The highly sophisticated SolarWinds attack was designed to circumvent threat detection—and it did, for much too long. Two cybersecurity experts share some valuable lessons learned from the attack.
The recent SolarWinds supply-chain attack went undetected for months. The earliest suspicious activity was detected in September 2019; by Dec. 12, stakeholders were notified, and a formal investigation by law enforcement, intelligence teams, and branches of the US government was launched.
Following the attack, announcement, and investigation, many cybersecurity teams have likely been prompted to take a closer look at their internal security systems, applications, and infrastructure in general to reduce areas of vulnerability. The SolarWinds attack offers many lessons that can be learned, including these from two cybersecurity experts.
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Ori Arbel, CTO of Cyrebro, which makes an online SOC platform, said companies need to acknowledge and understand that no one is safe from cyber-attacks, not even the US government and security corporations. Arbel believes faster response can save companies millions. Even the most sophisticated attacks are executed with at least one of the shelf tools, such as a cobalt loader.
Third-party vendor evaluation is critical, he said. An organization’s solid security posture won’t help once a third-party vendor is attacked. Patch management can no longer count on the fact that the patch is from the vendor. We need to create patch security validation processes. Arbel shares these key security lessons that could have reduced vulnerabilities.
- Digitally signed software has failed us once again. New binaries should have been checked and verified, even once they are signed.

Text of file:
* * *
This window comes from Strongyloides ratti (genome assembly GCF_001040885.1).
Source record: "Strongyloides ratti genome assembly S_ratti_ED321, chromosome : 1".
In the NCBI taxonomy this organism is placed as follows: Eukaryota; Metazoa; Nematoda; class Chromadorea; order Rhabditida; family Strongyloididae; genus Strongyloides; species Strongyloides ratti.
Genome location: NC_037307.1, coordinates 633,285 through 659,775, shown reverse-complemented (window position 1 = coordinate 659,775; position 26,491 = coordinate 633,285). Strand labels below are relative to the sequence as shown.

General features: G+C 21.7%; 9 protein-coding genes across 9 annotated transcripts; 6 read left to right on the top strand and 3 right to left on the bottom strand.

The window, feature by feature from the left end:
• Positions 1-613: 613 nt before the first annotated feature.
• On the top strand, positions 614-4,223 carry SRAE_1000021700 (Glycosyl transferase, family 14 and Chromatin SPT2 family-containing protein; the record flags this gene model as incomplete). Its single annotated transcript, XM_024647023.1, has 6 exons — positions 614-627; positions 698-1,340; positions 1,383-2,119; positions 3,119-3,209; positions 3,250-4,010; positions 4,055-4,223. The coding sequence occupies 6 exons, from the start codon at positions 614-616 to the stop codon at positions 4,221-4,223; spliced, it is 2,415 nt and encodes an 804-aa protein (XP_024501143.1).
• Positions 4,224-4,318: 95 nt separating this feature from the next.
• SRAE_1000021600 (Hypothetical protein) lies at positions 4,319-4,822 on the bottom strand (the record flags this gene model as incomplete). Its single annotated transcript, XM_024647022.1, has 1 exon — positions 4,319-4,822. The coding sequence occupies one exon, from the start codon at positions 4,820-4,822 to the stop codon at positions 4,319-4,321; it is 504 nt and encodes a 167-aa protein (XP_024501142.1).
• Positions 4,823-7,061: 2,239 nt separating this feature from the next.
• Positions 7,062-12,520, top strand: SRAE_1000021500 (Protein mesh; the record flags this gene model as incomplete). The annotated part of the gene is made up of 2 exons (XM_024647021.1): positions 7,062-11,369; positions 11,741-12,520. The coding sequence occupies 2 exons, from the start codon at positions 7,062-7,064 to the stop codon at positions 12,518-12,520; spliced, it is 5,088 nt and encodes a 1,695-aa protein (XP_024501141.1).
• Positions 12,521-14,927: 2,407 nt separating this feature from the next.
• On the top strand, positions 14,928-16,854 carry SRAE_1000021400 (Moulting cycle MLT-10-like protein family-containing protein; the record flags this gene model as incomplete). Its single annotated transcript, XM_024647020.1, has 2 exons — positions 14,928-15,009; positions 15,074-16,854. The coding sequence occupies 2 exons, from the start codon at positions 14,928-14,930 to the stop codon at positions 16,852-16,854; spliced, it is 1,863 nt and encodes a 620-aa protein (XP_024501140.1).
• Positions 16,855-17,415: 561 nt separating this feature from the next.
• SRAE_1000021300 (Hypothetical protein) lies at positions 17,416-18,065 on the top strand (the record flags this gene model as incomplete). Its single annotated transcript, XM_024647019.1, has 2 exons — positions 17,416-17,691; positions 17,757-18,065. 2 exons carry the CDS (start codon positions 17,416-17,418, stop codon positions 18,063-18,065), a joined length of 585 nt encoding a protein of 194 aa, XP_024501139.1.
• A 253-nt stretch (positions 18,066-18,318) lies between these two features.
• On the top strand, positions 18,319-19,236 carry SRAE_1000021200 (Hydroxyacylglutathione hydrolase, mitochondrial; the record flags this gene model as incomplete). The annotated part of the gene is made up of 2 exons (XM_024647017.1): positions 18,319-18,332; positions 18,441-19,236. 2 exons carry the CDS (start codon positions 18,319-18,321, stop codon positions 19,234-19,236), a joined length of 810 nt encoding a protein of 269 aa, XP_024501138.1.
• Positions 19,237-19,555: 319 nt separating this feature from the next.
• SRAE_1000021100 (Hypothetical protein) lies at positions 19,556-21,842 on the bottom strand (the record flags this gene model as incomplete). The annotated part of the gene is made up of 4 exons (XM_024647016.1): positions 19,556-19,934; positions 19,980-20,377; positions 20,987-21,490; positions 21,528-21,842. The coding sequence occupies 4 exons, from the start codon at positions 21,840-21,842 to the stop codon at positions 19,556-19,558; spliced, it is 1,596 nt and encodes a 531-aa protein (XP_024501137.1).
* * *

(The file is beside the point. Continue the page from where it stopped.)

- Auditing, monitoring cloud environments, and segregating app/service accounts as much as possible could have stopped the attack or helped to pinpoint it in real time.
- The secure System Development Life Cycle (SDLC) process might have made it possible to catch the attackers in real time and prevent the damage.
- The use of stronger passwords on code management platforms could have helped.
How can the SolarWinds attack help companies better prepare going forward?
To combat future attacks, said Eyal Wachsman, co-founder and CEO of security validation platform Cymulate, attacks like SolarWinds is an all-hands-on-deck event that requires every organization to prove it is safe. Much like WannaCry or NotPetya, the attack on SolarWinds should be assumed to be on a mass scale.
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“Please don’t assume that you are safe if you don’t have a Solarwinds product; this is what supply chain attacks do, they move fast, and they move far,” he said. Remove assumptions and validate your security.
As the adage goes, an ounce of prevention is worth a pound of cure; however, preventing future large-scale attacks like SolarWinds requires learning from past mistakes. Although these aren’t the only lessons that can be learned, nor are they the only keys to addressing vulnerabilities—they offer some practical takeaways from two experienced cybersecurity experts who understand security risks and prevention.